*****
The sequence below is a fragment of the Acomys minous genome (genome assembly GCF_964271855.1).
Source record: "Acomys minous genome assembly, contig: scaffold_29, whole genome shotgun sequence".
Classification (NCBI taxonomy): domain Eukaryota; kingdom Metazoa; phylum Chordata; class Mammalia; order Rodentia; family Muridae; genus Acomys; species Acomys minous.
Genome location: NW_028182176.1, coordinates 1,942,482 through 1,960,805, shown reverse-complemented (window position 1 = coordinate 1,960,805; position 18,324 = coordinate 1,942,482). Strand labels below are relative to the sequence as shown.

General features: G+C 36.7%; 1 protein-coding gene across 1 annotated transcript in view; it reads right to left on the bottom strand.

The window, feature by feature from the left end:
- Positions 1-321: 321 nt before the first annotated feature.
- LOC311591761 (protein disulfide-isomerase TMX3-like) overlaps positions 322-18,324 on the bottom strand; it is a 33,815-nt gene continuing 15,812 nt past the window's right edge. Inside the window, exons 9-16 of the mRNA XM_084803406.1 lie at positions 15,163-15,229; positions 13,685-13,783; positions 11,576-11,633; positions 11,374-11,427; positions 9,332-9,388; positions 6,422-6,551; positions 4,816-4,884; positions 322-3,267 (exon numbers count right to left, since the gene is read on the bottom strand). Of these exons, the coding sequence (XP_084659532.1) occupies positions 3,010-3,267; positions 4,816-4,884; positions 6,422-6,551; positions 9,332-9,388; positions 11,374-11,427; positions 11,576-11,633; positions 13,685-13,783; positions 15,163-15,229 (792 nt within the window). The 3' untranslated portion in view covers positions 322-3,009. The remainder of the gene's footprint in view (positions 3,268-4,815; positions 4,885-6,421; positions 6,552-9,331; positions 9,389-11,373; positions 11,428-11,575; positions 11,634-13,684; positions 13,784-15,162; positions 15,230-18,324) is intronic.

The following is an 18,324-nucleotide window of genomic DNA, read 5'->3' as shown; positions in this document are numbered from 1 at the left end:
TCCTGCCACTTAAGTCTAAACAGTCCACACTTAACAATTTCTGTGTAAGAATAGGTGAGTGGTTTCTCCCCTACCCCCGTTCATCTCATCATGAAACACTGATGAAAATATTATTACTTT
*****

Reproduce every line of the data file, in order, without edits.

The sequence below is a fragment of the Acomys minous genome (genome assembly GCF_964271855.1).
Source record: "Acomys minous genome assembly, contig: scaffold_29, whole genome shotgun sequence".
Classification (NCBI taxonomy): domain Eukaryota; kingdom Metazoa; phylum Chordata; class Mammalia; order Rodentia; family Muridae; genus Acomys; species Acomys minous.
Genome location: NW_028182176.1, coordinates 1,942,482 through 1,960,805, shown reverse-complemented (window position 1 = coordinate 1,960,805; position 18,324 = coordinate 1,942,482). Strand labels below are relative to the sequence as shown.

General features: G+C 36.7%; 1 protein-coding gene across 1 annotated transcript in view; it reads right to left on the bottom strand.

The window, feature by feature from the left end:
- Positions 1-321: 321 nt before the first annotated feature.
- LOC311591761 (protein disulfide-isomerase TMX3-like) overlaps positions 322-18,324 on the bottom strand; it is a 33,815-nt gene continuing 15,812 nt past the window's right edge. Inside the window, exons 9-16 of the mRNA XM_084803406.1 lie at positions 15,163-15,229; positions 13,685-13,783; positions 11,576-11,633; positions 11,374-11,427; positions 9,332-9,388; positions 6,422-6,551; positions 4,816-4,884; positions 322-3,267 (exon numbers count right to left, since the gene is read on the bottom strand). Of these exons, the coding sequence (XP_084659532.1) occupies positions 3,010-3,267; positions 4,816-4,884; positions 6,422-6,551; positions 9,332-9,388; positions 11,374-11,427; positions 11,576-11,633; positions 13,685-13,783; positions 15,163-15,229 (792 nt within the window). The 3' untranslated portion in view covers positions 322-3,009. The remainder of the gene's footprint in view (positions 3,268-4,815; positions 4,885-6,421; positions 6,552-9,331; positions 9,389-11,373; positions 11,428-11,575; positions 11,634-13,684; positions 13,784-15,162; positions 15,230-18,324) is intronic.

The following is an 18,324-nucleotide window of genomic DNA, read 5'->3' as shown; positions in this document are numbered from 1 at the left end:
TCCTGCCACTTAAGTCTAAACAGTCCACACTTAACAATTTCTGTGTAAGAATAGGTGAGTGGTTTCTCCCCTACCCCCGTTCATCTCATCATGAAACACTGATGAAAATATTATTACTTT